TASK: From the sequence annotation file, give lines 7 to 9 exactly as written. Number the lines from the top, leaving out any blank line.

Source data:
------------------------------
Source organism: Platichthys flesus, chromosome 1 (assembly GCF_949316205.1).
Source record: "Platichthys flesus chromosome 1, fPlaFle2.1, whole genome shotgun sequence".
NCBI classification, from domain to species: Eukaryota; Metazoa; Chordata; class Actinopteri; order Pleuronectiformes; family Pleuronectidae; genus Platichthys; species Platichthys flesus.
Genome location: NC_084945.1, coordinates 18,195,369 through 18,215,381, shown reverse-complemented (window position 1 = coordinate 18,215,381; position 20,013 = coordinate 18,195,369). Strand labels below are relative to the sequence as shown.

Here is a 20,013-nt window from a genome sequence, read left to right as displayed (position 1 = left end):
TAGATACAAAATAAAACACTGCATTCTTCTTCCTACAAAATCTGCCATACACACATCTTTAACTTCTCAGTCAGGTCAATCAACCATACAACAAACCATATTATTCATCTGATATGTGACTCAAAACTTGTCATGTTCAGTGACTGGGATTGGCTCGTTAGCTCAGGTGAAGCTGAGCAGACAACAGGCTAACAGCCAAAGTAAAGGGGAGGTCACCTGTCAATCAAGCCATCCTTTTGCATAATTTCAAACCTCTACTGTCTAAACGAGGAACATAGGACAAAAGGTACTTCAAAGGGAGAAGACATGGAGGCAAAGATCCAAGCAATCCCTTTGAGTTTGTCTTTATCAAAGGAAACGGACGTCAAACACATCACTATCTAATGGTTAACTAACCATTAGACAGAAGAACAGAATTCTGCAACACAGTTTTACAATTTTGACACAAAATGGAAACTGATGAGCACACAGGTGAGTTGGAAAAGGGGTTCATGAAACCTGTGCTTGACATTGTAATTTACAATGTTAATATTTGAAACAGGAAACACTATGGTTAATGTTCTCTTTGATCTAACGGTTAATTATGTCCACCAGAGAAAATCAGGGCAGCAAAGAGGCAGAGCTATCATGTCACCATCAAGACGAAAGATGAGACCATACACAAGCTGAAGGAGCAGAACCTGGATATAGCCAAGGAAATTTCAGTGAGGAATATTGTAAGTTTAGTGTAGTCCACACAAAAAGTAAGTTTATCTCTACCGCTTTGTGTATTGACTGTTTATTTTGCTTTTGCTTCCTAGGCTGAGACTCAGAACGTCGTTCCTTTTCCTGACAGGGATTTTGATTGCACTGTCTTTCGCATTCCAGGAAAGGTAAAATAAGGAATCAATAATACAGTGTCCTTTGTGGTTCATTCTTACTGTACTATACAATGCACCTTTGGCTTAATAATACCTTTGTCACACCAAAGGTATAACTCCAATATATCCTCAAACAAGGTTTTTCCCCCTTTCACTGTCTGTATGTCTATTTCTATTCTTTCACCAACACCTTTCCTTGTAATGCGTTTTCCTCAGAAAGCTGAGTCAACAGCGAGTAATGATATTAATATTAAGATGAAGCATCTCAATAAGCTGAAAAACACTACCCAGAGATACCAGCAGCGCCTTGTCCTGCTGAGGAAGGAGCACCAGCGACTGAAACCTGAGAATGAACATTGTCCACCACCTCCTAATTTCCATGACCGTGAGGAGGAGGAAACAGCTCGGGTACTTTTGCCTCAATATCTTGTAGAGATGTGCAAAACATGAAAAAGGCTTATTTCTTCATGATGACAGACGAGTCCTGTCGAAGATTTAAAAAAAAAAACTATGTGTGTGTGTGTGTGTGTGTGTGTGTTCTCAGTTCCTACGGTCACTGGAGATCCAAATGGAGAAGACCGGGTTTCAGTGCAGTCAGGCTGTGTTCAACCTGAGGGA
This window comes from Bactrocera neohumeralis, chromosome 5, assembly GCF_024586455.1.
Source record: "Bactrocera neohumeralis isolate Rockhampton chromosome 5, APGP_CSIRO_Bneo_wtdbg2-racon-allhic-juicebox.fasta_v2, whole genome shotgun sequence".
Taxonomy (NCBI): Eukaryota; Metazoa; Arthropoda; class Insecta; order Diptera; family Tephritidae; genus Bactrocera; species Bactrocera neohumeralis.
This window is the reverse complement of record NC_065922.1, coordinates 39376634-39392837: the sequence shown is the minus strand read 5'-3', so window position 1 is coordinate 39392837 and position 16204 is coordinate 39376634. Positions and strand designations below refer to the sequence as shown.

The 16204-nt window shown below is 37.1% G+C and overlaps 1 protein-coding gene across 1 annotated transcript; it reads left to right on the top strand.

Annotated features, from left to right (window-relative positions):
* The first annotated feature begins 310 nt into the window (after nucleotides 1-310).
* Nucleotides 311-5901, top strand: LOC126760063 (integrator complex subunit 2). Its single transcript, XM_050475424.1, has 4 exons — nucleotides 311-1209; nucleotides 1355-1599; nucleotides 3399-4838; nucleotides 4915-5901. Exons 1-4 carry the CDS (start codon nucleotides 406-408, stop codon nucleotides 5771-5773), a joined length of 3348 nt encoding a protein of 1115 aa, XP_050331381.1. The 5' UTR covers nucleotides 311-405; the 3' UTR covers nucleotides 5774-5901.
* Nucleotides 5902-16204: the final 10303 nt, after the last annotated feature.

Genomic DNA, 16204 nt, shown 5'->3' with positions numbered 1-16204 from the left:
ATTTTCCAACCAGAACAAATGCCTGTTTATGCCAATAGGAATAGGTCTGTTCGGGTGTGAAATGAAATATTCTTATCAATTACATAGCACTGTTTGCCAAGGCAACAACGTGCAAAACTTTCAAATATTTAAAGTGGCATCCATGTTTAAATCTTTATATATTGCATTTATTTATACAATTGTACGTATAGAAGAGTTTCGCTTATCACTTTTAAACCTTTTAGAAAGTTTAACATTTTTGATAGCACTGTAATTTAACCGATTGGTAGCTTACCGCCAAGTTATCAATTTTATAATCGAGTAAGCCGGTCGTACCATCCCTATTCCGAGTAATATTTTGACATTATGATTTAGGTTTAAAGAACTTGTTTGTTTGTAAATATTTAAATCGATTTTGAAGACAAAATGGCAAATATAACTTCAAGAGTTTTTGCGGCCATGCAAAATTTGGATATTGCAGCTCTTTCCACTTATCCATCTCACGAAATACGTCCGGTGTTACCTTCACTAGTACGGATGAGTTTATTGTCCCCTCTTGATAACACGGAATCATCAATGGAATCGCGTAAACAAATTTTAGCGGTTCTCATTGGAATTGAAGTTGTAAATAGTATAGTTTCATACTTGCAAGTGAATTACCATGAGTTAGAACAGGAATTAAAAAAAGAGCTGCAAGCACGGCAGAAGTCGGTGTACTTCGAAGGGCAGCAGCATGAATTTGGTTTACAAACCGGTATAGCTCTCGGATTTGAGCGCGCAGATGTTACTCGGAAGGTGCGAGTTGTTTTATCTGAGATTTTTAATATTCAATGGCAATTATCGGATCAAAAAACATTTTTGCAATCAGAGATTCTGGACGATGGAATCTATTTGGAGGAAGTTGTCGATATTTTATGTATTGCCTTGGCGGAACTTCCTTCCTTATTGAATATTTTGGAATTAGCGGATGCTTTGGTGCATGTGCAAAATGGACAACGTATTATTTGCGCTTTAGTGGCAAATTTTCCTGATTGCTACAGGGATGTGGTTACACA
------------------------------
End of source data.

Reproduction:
This window comes from Bactrocera neohumeralis, chromosome 5, assembly GCF_024586455.1.
Source record: "Bactrocera neohumeralis isolate Rockhampton chromosome 5, APGP_CSIRO_Bneo_wtdbg2-racon-allhic-juicebox.fasta_v2, whole genome shotgun sequence".
Taxonomy (NCBI): Eukaryota; Metazoa; Arthropoda; class Insecta; order Diptera; family Tephritidae; genus Bactrocera; species Bactrocera neohumeralis.